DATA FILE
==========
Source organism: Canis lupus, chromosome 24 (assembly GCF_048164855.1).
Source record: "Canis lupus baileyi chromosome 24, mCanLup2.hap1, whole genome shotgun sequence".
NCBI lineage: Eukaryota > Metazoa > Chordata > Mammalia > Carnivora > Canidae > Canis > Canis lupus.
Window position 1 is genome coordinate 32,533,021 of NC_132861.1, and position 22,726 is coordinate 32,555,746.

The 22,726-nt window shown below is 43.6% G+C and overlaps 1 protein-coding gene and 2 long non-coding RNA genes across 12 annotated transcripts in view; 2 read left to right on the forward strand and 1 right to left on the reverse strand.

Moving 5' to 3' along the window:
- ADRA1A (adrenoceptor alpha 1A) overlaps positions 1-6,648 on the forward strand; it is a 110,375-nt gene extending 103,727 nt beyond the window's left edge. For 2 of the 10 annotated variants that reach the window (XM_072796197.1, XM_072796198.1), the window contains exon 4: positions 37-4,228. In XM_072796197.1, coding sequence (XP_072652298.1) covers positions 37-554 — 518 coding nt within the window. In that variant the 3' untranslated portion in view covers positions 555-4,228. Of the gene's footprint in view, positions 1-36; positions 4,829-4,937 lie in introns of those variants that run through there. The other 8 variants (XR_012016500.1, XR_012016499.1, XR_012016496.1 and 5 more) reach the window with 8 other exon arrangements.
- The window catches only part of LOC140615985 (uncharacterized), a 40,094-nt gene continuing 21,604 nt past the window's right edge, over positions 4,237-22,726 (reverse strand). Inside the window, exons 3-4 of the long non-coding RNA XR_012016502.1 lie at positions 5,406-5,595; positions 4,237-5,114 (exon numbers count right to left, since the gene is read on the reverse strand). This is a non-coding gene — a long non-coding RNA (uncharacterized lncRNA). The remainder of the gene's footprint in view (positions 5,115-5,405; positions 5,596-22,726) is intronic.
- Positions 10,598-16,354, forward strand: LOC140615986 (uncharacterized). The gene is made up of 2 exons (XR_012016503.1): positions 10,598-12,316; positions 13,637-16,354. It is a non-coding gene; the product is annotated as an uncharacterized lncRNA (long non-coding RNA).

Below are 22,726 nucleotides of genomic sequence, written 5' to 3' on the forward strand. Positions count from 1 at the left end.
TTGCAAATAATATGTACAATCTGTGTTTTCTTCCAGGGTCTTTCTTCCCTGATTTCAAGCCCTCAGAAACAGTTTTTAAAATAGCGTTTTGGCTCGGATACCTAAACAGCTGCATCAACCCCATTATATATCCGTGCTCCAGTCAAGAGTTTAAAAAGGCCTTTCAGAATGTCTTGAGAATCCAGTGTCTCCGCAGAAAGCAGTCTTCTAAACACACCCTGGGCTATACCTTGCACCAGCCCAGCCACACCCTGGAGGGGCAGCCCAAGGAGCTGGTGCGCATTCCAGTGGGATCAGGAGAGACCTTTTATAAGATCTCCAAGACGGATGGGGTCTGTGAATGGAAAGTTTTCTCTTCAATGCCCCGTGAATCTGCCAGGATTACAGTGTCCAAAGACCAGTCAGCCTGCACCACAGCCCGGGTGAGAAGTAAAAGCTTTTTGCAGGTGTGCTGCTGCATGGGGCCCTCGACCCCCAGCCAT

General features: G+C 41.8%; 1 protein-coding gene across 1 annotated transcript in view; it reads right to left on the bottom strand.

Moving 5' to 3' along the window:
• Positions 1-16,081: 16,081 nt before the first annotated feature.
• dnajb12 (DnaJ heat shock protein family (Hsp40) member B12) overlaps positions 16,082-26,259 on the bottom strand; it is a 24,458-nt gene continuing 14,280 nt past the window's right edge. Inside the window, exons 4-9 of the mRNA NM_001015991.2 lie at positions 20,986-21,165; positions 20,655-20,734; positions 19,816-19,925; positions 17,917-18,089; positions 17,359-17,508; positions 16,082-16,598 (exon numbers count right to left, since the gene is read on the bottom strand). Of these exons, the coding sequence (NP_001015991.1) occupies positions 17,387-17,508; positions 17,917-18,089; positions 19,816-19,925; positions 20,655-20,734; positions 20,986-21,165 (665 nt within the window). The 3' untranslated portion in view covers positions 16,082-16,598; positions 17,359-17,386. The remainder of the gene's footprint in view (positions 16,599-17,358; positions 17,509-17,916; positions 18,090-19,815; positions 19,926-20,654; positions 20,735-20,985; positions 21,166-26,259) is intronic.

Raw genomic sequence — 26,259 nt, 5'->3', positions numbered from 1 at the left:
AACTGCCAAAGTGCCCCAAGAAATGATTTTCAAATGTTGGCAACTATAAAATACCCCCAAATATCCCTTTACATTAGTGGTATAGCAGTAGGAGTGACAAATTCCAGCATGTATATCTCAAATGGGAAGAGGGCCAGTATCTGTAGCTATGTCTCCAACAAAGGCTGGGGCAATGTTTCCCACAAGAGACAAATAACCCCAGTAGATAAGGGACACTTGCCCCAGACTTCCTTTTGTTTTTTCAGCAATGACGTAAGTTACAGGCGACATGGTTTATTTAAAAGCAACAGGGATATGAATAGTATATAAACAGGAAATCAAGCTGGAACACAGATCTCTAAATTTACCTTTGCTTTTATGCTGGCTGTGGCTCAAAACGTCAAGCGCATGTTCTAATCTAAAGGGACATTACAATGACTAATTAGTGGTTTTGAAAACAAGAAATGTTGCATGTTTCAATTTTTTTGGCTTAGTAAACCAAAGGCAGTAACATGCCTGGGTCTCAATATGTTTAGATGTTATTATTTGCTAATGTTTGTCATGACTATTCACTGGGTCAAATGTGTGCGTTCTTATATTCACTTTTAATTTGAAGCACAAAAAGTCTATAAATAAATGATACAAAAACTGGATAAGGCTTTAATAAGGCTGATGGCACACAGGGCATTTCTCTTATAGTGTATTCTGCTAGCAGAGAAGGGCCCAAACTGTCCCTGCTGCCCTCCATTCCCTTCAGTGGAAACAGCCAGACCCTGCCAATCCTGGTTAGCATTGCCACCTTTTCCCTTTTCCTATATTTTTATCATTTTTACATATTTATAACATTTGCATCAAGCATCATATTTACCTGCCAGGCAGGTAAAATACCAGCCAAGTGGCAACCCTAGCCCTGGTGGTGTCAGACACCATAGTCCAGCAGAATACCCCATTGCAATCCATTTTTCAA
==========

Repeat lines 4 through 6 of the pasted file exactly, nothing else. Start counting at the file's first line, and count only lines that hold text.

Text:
Window position 1 is genome coordinate 32,533,021 of NC_132861.1, and position 22,726 is coordinate 32,555,746.

The 22,726-nt window shown below is 43.6% G+C and overlaps 1 protein-coding gene and 2 long non-coding RNA genes across 12 annotated transcripts in view; 2 read left to right on the forward strand and 1 right to left on the reverse strand.

Moving 5' to 3' along the window: